Right, it is definitely this EP, ‘Preacher’s Kid’ and seeing how long we can keep this project on the Christian charts.

We are very interested in diversity in the entertainment industry. Can you share three reasons with our readers about why you think it’s important to have diversity represented in film and television? How can that potentially affect our culture?

Simply put: You can’t be what you can’t see. Diversity in representation is the most empowering thing that a piece of art can offer to someone else. To show someone that their perspective and experience is valuable and reflect that back to them.

What are your “5 things I wish someone told me when I first started” and why. Please share a story or example for each.

Try to create something everyday. Creativity for me works like a muscle and if I don’t work it out, I don’t get better. Set deadlines for yourself. They shouldn’t be unreasonable, but they should be enough to hold yourself accountable. Be consistent. Not everything you will create will be a “hit.” Learn how to take time for yourself but also get back up and keep plugging away at your craft. Surround yourself with people who believe in you. I have a bad habit of talking myself out of things and getting in my head. Fortunately, I have an amazing support group of friends and family who are always there to encourage me when I’m down. Have fun! Creating should be bliss, fun, and exciting. Listen to your intuition if things get too heavy and take care of yourself. Songwriting is a way for me to process trauma — but creating a song is also fun, and that’s important.

Which tips would you recommend to your colleagues in your industry to help them to thrive and not “burn out”?

Rest as much as you need and reach out to a friend if you need encouragement. Not every song needs to be “the song” or something super serious. Most of the time it’s fun to write just for the sake of writing.

You are a person of enormous influence. If you could inspire a movement that would bring the most amount of good to the most amount of people, what would that be? You never know what your idea can trigger. 🙂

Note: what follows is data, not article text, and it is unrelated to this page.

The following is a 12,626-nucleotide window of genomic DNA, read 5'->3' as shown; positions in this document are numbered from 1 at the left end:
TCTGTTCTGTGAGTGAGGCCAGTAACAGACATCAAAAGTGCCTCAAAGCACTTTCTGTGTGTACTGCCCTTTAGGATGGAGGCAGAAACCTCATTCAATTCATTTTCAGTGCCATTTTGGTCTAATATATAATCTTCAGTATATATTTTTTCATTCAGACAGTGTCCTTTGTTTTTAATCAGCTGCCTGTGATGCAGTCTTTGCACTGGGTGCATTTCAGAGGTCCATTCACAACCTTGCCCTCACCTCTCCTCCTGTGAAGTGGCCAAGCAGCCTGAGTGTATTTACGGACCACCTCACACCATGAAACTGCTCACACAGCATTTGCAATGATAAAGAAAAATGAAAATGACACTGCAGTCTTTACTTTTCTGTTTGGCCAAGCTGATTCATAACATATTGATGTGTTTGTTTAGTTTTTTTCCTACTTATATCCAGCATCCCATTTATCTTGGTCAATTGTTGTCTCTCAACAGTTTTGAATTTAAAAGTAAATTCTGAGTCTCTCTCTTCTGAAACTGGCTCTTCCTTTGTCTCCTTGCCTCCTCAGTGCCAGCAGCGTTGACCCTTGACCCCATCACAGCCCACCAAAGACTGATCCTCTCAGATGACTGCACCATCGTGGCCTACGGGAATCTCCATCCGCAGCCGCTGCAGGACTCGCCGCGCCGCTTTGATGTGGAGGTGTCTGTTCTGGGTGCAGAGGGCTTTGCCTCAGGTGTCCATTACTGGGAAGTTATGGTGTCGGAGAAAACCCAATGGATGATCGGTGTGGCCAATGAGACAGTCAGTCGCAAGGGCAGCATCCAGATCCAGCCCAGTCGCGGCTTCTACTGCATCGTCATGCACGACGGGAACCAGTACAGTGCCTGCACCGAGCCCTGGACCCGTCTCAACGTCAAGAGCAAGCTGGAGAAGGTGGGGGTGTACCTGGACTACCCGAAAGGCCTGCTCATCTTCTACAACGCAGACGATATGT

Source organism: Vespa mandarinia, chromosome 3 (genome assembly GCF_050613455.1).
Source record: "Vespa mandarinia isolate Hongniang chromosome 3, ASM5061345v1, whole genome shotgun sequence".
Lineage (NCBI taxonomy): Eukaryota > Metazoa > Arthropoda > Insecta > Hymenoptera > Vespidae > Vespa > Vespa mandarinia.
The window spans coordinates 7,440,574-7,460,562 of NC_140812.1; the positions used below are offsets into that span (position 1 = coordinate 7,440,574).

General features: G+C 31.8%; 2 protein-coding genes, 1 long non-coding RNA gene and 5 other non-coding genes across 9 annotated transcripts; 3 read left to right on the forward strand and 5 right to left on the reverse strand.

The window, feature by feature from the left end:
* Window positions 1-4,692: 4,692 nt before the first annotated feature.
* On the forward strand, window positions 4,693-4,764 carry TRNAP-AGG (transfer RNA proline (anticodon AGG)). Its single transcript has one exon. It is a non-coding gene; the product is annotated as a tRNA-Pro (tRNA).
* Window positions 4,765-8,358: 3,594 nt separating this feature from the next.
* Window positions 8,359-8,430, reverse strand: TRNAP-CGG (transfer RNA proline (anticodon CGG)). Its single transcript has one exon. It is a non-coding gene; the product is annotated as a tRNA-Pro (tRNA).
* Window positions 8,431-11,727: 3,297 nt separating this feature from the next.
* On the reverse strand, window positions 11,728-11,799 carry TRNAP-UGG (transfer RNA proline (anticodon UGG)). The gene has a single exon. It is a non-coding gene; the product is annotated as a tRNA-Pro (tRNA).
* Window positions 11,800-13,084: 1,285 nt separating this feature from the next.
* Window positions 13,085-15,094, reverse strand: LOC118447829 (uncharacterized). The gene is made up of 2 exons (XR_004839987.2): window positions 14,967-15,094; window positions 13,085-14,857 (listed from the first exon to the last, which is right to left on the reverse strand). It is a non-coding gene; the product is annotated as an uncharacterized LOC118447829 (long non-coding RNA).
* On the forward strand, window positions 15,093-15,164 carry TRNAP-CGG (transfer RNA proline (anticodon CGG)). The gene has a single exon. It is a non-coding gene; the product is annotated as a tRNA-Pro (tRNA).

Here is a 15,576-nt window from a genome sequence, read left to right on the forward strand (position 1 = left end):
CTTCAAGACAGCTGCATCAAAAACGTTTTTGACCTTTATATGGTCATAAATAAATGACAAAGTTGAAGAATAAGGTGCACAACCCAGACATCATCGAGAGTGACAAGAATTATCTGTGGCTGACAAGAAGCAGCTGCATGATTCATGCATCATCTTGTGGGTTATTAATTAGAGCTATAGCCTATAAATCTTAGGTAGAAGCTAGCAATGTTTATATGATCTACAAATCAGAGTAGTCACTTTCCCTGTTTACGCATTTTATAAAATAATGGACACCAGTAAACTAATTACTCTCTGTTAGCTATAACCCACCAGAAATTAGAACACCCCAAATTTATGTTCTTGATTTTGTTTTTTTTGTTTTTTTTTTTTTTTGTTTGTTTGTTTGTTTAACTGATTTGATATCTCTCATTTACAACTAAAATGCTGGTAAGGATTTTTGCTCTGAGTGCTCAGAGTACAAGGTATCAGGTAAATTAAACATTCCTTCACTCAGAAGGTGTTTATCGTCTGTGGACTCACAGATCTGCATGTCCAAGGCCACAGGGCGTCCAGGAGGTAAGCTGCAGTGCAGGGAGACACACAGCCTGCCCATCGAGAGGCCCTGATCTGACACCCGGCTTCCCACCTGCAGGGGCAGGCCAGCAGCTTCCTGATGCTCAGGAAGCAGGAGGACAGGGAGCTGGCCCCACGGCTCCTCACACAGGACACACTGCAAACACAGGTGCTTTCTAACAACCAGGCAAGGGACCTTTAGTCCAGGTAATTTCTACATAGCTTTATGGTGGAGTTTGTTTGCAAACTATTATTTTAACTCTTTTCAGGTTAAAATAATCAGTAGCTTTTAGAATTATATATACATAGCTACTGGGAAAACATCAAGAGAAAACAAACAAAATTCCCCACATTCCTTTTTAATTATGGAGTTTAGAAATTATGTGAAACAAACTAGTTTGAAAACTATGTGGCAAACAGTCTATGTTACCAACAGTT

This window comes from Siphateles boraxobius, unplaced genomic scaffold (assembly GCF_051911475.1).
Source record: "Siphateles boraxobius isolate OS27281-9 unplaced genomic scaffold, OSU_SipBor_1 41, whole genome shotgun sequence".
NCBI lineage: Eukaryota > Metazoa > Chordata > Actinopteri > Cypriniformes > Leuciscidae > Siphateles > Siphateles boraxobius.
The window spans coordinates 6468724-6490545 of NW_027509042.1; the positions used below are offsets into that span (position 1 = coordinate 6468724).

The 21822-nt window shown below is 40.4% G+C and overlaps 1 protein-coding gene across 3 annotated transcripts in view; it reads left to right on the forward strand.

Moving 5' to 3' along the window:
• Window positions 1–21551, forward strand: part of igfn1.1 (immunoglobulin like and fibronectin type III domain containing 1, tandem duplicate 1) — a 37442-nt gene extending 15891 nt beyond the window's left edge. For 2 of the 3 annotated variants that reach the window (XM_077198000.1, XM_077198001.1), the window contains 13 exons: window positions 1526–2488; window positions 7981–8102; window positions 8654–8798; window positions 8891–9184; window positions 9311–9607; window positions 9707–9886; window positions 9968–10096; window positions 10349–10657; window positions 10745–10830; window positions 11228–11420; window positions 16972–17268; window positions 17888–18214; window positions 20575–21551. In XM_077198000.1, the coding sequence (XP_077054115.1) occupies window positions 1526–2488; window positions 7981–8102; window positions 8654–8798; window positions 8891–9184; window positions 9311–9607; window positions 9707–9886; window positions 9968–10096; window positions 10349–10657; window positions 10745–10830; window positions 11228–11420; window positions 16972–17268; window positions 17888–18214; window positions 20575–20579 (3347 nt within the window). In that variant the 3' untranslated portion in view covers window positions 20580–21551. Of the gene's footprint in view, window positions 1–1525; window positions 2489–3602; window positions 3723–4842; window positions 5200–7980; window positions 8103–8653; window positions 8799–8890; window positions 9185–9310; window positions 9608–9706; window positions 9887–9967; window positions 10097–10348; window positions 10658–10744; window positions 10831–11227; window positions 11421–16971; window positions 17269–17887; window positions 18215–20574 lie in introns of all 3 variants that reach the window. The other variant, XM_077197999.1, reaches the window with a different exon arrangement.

I definitely don’t have enormous influence and I don’t seek to inspire a movement — I just want people who have ever experienced exclusion from the church or Christianity to feel like there is a place of belonging available to them.

None of us are able to achieve success without some help along the way. Is there a particular person who you are grateful towards who helped get you to where you are? Can you share a story about that?

My wife has been incredibly supportive throughout the entire process of creating this record and encouraging me to follow my dreams of becoming a Christian artist.

Can you please give us your favorite “Life Lesson Quote”? Can you share how that was relevant to you in your life?

My Mom always says, “In the end, it will all be fine. And if it’s not fine, it’s not the end.”

Is there a person in the world, or in the US whom you would love to have a private breakfast or lunch with, and why? He or she might just see this, especially if we tag them. 🙂

I would love to talk to Matt Thiessen from Relient K. He had a big influence on me as a songwriter and it’d be cool to talk to him now.

How can our readers follow you online?

I’m on Instagram and Twitter @gracebaldridge and my artist name is Semler. My EP ‘Preacher’s Kid’ is available everywhere now.

This was very meaningful, thank you so much! We wish you continued success!